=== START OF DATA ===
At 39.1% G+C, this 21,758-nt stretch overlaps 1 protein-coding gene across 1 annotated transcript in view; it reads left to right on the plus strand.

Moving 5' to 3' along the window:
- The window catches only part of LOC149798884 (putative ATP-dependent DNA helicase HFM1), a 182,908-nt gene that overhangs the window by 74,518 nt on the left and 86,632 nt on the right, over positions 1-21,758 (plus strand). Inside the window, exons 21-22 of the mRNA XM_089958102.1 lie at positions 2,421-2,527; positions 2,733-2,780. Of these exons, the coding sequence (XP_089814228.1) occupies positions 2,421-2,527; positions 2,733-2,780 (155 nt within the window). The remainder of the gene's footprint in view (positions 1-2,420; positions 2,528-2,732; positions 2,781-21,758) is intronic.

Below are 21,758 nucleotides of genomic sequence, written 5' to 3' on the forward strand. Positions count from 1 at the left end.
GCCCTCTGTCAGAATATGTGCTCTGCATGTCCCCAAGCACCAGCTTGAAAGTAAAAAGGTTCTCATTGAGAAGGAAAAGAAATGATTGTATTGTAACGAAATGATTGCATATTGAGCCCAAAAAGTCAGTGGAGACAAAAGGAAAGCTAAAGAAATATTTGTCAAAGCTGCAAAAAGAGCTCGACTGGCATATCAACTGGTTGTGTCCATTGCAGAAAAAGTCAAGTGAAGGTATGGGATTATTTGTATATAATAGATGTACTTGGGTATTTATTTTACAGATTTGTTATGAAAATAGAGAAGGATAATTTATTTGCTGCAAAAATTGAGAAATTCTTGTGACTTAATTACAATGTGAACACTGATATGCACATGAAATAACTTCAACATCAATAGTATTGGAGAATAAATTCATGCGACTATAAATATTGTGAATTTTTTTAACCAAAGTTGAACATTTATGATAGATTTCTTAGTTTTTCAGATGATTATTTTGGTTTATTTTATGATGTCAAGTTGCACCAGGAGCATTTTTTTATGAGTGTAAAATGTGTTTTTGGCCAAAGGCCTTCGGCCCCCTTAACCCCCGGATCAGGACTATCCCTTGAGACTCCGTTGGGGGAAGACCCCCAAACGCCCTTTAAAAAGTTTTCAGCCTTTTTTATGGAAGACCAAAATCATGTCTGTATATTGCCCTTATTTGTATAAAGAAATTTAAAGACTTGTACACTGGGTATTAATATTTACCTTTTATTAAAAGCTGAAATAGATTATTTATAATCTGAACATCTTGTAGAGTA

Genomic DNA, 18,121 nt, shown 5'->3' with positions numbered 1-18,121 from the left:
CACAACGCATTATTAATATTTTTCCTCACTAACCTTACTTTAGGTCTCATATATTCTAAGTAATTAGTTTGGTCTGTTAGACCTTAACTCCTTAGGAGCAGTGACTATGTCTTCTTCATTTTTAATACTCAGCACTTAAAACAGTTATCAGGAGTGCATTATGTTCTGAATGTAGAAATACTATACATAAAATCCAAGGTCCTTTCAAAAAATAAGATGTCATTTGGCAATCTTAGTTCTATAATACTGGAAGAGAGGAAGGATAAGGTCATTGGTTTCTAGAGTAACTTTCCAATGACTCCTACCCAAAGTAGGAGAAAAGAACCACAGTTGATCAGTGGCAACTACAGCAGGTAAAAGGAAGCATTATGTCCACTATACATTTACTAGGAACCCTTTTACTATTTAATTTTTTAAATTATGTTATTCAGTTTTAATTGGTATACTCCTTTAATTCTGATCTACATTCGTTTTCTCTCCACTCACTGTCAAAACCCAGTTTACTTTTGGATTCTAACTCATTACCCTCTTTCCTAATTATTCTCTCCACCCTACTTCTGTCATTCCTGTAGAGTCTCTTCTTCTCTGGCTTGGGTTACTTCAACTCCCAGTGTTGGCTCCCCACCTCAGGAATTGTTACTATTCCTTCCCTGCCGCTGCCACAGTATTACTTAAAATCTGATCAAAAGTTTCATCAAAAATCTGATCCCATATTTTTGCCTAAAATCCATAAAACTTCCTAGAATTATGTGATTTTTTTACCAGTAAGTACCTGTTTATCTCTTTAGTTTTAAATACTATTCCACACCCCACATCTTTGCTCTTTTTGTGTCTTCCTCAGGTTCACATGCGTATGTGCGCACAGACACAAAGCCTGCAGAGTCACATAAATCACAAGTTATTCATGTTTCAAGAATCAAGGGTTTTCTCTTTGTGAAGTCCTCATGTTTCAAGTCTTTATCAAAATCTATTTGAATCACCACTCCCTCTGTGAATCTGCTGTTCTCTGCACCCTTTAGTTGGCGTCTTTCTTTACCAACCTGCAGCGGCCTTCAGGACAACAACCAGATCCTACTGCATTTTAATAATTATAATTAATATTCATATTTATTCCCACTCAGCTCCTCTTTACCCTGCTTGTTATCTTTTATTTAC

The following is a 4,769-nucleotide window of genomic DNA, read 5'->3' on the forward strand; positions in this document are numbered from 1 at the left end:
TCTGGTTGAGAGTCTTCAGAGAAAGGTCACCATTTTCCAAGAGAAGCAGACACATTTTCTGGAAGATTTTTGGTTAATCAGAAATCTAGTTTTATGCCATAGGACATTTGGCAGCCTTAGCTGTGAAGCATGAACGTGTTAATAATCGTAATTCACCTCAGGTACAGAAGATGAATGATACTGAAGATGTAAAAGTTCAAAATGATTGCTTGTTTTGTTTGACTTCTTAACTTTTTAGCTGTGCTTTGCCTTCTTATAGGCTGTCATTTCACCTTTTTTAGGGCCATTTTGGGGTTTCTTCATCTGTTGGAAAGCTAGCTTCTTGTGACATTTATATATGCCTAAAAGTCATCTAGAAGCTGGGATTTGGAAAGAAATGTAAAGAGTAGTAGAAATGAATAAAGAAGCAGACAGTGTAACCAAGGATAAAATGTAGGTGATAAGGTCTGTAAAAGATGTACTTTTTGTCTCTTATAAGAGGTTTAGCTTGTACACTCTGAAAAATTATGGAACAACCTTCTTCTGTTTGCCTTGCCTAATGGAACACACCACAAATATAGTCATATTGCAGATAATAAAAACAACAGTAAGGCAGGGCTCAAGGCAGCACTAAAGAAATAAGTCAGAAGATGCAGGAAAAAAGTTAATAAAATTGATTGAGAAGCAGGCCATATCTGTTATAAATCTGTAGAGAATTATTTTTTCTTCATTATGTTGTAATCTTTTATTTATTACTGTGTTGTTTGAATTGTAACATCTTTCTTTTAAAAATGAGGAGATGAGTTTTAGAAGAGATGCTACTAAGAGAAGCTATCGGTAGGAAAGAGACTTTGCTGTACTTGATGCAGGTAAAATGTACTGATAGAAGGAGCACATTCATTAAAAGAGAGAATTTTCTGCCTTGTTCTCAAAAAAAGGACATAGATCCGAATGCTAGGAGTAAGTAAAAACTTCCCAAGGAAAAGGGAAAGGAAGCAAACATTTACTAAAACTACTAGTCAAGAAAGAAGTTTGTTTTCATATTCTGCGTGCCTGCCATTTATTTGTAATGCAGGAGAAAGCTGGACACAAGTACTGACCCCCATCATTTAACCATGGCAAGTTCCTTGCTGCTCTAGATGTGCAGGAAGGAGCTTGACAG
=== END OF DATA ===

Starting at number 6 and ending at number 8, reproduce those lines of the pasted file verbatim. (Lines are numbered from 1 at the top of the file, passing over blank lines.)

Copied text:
Genomic DNA, 18,121 nt, shown 5'->3' with positions numbered 1-18,121 from the left:
CACAACGCATTATTAATATTTTTCCTCACTAACCTTACTTTAGGTCTCATATATTCTAAGTAATTAGTTTGGTCTGTTAGACCTTAACTCCTTAGGAGCAGTGACTATGTCTTCTTCATTTTTAATACTCAGCACTTAAAACAGTTATCAGGAGTGCATTATGTTCTGAATGTAGAAATACTATACATAAAATCCAAGGTCCTTTCAAAAAATAAGATGTCATTTGGCAATCTTAGTTCTATAATACTGGAAGAGAGGAAGGATAAGGTCATTGGTTTCTAGAGTAACTTTCCAATGACTCCTACCCAAAGTAGGAGAAAAGAACCACAGTTGATCAGTGGCAACTACAGCAGGTAAAAGGAAGCATTATGTCCACTATACATTTACTAGGAACCCTTTTACTATTTAATTTTTTAAATTATGTTATTCAGTTTTAATTGGTATACTCCTTTAATTCTGATCTACATTCGTTTTCTCTCCACTCACTGTCAAAACCCAGTTTACTTTTGGATTCTAACTCATTACCCTCTTTCCTAATTATTCTCTCCACCCTACTTCTGTCATTCCTGTAGAGTCTCTTCTTCTCTGGCTTGGGTTACTTCAACTCCCAGTGTTGGCTCCCCACCTCAGGAATTGTTACTATTCCTTCCCTGCCGCTGCCACAGTATTACTTAAAATCTGATCAAAAGTTTCATCAAAAATCTGATCCCATATTTTTGCCTAAAATCCATAAAACTTCCTAGAATTATGTGATTTTTTTACCAGTAAGTACCTGTTTATCTCTTTAGTTTTAAATACTATTCCACACCCCACATCTTTGCTCTTTTTGTGTCTTCCTCAGGTTCACATGCGTATGTGCGCACAGACACAAAGCCTGCAGAGTCACATAAATCACAAGTTATTCATGTTTCAAGAATCAAGGGTTTTCTCTTTGTGAAGTCCTCATGTTTCAAGTCTTTATCAAAATCTATTTGAATCACCACTCCCTCTGTGAATCTGCTGTTCTCTGCACCCTTTAGTTGGCGTCTTTCTTTACCAACCTGCAGCGGCCTTCAGGACAACAACCAGATCCTACTGCATTTTAATAATTATAATTAATATTCATATTTATTCCCACTCAGCTCCTCTTTACCCTGCTTGTTATCTTTTATTTAC

The following is a 4,769-nucleotide window of genomic DNA, read 5'->3' on the forward strand; positions in this document are numbered from 1 at the left end: